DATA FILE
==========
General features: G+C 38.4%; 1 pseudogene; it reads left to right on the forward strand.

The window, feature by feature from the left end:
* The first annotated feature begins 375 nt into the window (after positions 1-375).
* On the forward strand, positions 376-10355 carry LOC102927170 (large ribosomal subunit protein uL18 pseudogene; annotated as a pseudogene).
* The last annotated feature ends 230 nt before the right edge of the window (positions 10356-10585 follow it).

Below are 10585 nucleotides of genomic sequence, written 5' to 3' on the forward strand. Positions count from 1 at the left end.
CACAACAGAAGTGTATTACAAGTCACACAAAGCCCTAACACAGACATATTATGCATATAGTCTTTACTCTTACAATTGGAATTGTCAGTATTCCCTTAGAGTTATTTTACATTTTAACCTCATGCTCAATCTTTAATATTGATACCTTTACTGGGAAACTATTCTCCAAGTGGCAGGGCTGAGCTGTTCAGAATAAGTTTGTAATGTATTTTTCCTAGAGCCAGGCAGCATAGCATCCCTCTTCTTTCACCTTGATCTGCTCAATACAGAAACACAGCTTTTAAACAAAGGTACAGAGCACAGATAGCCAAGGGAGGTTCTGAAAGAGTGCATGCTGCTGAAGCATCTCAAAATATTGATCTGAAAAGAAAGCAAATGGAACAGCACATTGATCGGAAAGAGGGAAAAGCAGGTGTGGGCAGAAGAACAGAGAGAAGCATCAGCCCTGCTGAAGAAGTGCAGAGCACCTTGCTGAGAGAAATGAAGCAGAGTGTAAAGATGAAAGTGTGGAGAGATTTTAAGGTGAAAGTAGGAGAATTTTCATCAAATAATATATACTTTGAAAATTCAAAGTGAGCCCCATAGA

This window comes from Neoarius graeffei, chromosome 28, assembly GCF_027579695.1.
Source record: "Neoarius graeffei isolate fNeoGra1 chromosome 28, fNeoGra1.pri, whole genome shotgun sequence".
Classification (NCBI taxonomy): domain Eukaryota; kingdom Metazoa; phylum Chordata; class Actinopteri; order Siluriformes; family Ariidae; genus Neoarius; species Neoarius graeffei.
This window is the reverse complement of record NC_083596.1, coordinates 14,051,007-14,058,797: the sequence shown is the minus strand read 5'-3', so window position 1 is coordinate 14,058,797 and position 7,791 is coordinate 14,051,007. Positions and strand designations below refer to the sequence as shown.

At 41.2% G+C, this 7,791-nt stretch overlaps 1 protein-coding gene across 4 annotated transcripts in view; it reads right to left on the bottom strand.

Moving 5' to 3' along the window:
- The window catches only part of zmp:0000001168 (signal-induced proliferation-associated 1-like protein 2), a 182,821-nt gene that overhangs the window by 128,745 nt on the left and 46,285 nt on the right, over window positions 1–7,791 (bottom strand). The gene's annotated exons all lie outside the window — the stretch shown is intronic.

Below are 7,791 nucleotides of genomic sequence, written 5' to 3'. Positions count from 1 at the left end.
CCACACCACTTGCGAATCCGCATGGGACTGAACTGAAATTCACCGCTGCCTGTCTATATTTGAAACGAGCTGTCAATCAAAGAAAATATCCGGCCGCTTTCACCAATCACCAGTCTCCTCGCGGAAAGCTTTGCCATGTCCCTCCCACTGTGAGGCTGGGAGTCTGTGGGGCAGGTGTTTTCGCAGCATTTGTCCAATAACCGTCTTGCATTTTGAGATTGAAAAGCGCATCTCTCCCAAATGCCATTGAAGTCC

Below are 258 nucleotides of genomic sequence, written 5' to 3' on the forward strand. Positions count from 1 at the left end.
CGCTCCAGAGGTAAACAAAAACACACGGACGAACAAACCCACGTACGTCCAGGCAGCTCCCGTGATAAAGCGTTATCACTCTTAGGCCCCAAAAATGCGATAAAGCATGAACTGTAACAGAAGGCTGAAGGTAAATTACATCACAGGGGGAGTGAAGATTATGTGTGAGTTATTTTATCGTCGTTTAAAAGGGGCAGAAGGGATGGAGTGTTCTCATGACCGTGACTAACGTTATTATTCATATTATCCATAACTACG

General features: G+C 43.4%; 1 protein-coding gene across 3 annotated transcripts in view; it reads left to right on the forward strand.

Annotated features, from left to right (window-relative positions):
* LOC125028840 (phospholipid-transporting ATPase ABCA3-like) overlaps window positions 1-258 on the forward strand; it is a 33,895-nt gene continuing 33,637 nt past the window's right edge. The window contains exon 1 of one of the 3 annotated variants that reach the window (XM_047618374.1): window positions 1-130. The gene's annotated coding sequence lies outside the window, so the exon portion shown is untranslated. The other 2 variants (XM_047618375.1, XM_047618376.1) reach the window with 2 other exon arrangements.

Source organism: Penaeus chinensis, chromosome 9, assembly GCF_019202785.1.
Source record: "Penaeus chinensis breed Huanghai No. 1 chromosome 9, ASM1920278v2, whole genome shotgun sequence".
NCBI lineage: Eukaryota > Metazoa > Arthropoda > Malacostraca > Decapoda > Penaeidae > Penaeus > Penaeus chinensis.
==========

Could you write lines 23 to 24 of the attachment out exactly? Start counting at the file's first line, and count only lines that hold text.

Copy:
Source record: "Penaeus chinensis breed Huanghai No. 1 chromosome 9, ASM1920278v2, whole genome shotgun sequence".
NCBI lineage: Eukaryota > Metazoa > Arthropoda > Malacostraca > Decapoda > Penaeidae > Penaeus > Penaeus chinensis.